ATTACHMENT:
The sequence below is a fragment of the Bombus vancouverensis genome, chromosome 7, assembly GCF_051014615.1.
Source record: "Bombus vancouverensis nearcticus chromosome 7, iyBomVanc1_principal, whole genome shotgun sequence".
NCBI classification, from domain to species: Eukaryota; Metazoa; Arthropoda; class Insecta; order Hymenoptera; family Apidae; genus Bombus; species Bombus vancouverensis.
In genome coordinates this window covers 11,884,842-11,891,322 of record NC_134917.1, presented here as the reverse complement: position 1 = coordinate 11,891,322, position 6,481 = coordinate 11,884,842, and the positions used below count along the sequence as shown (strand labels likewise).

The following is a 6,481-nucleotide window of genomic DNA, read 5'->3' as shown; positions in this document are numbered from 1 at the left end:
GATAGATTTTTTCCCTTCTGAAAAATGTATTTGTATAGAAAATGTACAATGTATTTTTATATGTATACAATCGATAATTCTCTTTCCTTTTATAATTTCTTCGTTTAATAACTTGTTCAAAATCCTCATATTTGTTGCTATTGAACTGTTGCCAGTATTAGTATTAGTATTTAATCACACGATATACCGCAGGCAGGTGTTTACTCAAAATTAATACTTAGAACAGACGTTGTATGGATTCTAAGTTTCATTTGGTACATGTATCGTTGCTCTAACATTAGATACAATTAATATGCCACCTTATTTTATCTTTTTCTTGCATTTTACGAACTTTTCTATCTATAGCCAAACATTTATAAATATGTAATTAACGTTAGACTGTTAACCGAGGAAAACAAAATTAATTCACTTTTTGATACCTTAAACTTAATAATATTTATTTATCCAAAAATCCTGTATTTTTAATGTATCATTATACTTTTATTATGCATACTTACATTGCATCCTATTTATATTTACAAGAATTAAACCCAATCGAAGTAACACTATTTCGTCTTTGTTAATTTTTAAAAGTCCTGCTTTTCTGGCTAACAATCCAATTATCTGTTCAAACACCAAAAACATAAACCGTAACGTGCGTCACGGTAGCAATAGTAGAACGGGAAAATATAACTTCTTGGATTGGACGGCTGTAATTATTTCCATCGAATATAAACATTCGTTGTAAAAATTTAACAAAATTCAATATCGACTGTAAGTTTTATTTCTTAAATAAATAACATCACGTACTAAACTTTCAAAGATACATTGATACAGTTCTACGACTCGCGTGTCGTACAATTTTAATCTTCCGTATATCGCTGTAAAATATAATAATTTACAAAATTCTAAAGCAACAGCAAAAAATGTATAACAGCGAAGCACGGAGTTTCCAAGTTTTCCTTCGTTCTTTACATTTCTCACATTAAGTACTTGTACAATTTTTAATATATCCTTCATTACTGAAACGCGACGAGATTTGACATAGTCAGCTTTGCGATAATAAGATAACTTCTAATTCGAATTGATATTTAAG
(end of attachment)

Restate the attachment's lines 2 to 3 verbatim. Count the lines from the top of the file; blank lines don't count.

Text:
Source record: "Bombus vancouverensis nearcticus chromosome 7, iyBomVanc1_principal, whole genome shotgun sequence".
NCBI classification, from domain to species: Eukaryota; Metazoa; Arthropoda; class Insecta; order Hymenoptera; family Apidae; genus Bombus; species Bombus vancouverensis.